New guidelines to free Manila ports of empty container vans

/ 07:20 AM November 30, 2014

MANILA, Philippines–Cabinet Secretary Rene Almendras will convene a technical working group (TWG) this week to draw up guidelines on the dispatch and allocation of empty container vans at the Manila International Container Terminal (MICT).

The TWG will also discuss plans of action based on the agreements reached during the Manila Ports Forum hosted by the Office of the Cabinet Secretary and the Philippine Ports Authority (PPA) at the Diamond Hotel in Manila recently.


The Manila Ports Forum drew up agreements with port stakeholders to further improve cargo processing and port operations during the holiday season and over the long term.

Almendras said the problem of empty container vans at the Port of Manila had started to ease following a significant improvement in their positioning by truckers, new systems from the Association of International Shipping Lines (AISL) and the opening of a new empty container depot (ECD) at the MICT.


The AISL said they would urge their members to operate 24/7 and start moving empty containers to MICT’s new ECD.

Returning empty containers has been identified as a major cause of the backlog at the Manila ports that was caused by the Manila daytime truck ban. Even after the ban was lifted indefinitely in September, the empty container backlog persisted due to the peak holiday trade season.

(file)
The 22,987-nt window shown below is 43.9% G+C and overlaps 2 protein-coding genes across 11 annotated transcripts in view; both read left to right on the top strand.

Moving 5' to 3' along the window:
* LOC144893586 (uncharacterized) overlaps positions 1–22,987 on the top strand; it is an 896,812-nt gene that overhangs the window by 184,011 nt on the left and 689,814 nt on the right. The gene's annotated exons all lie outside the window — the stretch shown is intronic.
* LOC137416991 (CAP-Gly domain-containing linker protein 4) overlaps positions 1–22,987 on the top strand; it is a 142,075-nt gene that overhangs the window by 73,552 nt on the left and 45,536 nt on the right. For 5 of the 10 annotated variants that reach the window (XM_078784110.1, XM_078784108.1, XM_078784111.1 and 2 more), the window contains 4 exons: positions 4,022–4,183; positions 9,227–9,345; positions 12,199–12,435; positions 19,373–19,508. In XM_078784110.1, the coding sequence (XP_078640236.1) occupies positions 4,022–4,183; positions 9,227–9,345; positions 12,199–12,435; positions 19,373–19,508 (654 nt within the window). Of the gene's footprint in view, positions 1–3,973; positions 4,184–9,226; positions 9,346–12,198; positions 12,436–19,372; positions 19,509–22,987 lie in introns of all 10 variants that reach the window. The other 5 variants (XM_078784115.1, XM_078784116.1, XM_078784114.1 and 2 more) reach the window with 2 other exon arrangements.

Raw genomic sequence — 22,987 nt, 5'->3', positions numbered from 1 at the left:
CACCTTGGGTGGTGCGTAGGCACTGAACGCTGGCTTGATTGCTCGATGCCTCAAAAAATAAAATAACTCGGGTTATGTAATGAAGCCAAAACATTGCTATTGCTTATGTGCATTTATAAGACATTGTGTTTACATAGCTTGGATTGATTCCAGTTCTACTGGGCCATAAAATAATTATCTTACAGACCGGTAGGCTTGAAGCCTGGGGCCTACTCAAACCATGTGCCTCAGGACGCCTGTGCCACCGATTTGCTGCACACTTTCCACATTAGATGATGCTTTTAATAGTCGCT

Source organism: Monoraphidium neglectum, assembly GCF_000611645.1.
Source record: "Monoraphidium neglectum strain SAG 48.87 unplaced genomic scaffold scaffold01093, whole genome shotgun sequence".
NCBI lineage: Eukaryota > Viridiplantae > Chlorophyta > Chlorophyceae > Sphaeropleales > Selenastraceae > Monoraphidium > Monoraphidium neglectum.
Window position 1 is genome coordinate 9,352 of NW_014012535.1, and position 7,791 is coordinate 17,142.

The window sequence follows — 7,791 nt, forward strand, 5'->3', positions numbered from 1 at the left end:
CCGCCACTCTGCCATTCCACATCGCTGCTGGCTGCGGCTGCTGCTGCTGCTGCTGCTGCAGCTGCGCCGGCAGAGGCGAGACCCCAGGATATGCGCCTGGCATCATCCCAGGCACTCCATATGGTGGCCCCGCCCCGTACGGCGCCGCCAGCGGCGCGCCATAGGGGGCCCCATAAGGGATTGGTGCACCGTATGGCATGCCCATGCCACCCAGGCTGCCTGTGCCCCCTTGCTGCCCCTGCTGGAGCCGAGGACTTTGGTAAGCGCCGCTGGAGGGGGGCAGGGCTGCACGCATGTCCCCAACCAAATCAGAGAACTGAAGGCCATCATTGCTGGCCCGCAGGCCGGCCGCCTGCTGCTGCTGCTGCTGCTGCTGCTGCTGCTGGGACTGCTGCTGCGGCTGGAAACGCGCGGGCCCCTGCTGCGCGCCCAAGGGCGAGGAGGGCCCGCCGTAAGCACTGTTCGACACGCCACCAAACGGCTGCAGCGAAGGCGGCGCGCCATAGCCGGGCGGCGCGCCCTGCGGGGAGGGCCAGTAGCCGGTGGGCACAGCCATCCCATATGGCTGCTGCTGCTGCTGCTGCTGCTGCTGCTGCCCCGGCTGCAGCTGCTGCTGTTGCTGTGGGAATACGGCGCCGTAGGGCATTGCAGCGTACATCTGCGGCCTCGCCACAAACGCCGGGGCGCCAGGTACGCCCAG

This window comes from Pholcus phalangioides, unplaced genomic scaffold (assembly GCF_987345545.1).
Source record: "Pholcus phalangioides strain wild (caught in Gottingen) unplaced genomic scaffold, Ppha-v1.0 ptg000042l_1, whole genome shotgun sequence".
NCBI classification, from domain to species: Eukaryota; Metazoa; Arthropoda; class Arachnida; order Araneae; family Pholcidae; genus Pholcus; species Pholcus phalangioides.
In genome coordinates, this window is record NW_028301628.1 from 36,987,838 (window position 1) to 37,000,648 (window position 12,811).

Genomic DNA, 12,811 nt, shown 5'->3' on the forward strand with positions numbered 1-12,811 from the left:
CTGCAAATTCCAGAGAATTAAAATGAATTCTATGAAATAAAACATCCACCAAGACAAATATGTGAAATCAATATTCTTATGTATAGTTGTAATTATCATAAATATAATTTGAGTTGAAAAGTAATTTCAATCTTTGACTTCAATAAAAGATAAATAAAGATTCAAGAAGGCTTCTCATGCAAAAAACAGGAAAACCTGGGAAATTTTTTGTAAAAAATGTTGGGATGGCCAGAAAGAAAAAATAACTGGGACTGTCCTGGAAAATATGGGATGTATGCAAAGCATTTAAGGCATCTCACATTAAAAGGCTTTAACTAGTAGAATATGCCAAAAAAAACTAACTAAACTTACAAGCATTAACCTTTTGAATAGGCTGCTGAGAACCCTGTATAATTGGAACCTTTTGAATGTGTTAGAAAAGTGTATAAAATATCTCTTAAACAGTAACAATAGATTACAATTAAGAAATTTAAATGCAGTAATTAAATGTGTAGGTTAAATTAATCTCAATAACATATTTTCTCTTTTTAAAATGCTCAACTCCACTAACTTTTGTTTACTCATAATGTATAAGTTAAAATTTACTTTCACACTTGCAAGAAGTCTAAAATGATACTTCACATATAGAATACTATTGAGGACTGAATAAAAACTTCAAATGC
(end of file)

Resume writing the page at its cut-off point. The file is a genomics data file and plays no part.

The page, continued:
AISL said they were doing their part to ease congestion at the Manila ports—including a project for an online system on the retrieval of empty containers.

Once approved by the AISL board, the system could be rolled out to interconnect all stakeholders, including shipping lines, truckers and depots directly involved in empty container returns.

AISL said it had commissioned technology provider Cargo Data Exchange Center (CDEC) to develop and implement the integrated system.

The Web-based system was suggested by truckers, specifically Alberto Suansing, director of the Confederation of Truckers Associations of the Philippines, and drew support from other industry stakeholders such as the Alliance of Concerned Truck Owners and Organizations and Container Depot Association of the Philippines.

Almendras said the new yard expansion at the MICT would significantly improve the situation at the Port of Manila. Shipping lines now have additional space to park their empty containers within the port. “Operationally, this will be very efficient when shipping lines move out their empty containers outside of the country,” he said.


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TAGS: Manila, Manila International Container Terminal (MICT), Manila ports, port congestion
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